Only a very small number of allergic reactions – about two to five people per 1 million – to the vaccines have been reported. Most people have not had allergic reactions to the vaccines.

Q&A With AAFA's Medical Scientific Council

Now that the COVID-19 vaccine has reached the U.S., many people with asthma and allergies have questions about it. The Asthma and Allergy Foundation of America (AAFA) talked with three doctors on our Medical Scientific Council on Dec. 10, 2020, about the Pfizer-BioNTech COVID-19 vaccine. Please note this was recorded shortly before the FDA authorized this vaccine.

Here are some of the questions we asked the doctors, and text excerpts from their answers. Please watch the videos below to hear their full answers.

AAFA: When might we expect COVID-19 vaccines (shots) to be available in the U.S.?

Watch on YouTube

Dr. Mitchell Grayson: If you’re talking general population, we’re probably talking late January or February. Probably more March/April. … We really are trying to get those populations most at risk or the health care sector vaccinated first, so it’s going to be a while before [most] people see the vaccine.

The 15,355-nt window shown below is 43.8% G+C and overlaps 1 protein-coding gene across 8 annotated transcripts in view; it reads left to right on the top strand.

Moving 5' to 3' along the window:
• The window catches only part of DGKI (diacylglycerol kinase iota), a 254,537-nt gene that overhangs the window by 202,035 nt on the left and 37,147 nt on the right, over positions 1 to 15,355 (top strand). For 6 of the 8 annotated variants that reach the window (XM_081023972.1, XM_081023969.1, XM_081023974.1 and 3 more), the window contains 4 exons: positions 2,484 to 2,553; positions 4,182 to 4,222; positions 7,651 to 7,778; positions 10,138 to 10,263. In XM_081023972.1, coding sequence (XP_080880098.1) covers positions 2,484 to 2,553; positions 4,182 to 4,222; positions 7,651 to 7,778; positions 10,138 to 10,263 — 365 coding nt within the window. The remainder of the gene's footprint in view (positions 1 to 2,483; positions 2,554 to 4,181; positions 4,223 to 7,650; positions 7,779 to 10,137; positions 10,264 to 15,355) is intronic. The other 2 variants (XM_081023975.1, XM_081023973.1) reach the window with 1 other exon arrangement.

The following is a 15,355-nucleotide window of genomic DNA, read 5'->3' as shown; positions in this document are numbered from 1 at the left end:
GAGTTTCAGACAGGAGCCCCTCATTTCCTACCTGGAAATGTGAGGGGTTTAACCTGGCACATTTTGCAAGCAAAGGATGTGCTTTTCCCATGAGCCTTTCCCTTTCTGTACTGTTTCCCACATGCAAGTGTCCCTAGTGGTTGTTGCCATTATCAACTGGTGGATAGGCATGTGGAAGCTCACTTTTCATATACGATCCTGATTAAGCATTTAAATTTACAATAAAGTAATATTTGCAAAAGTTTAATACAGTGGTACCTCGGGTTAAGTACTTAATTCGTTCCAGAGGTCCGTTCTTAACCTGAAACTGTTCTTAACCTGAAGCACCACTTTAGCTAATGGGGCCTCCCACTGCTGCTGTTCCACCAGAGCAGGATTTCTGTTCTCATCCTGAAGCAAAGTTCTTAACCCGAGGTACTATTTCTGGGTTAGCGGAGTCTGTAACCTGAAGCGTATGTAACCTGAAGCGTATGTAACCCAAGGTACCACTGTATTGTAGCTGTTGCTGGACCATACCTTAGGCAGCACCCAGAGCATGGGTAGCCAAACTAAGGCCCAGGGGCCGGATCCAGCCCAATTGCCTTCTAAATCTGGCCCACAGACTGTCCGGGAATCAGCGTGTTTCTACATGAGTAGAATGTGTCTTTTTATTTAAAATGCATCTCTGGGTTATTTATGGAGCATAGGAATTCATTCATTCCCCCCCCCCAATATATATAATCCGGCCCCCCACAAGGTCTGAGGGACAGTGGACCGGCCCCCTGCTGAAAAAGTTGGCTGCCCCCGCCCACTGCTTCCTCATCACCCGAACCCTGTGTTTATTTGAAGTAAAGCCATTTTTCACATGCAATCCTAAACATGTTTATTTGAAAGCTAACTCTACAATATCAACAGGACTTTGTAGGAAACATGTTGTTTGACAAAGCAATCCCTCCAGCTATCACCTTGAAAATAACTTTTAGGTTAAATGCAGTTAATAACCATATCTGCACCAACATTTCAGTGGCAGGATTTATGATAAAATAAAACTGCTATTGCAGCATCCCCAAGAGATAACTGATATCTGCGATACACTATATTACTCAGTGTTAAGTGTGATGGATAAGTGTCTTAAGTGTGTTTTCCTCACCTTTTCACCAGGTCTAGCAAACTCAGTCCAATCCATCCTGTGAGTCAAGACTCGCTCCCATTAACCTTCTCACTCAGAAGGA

Note: This is just an excerpt from the video. Watch the full video clip for the entire answer.

AAFA: What do we know about the clinical trials for the COVID-19 vaccines?

Watch on YouTube

Dr. David Stukus: We don’t know specifically how many people had asthma or food allergies or allergic rhinitis. They didn’t break it down by that when they reported this. There are other categories that are more important in the grand scheme of things to try to figure out whether the vaccine is safe and effective. But they weren’t excluded. The only potential allergy that was excluded specifically were those participants who may have had a severe allergic reaction to prior vaccines or any of the specific ingredients contained in this Pfizer vaccine.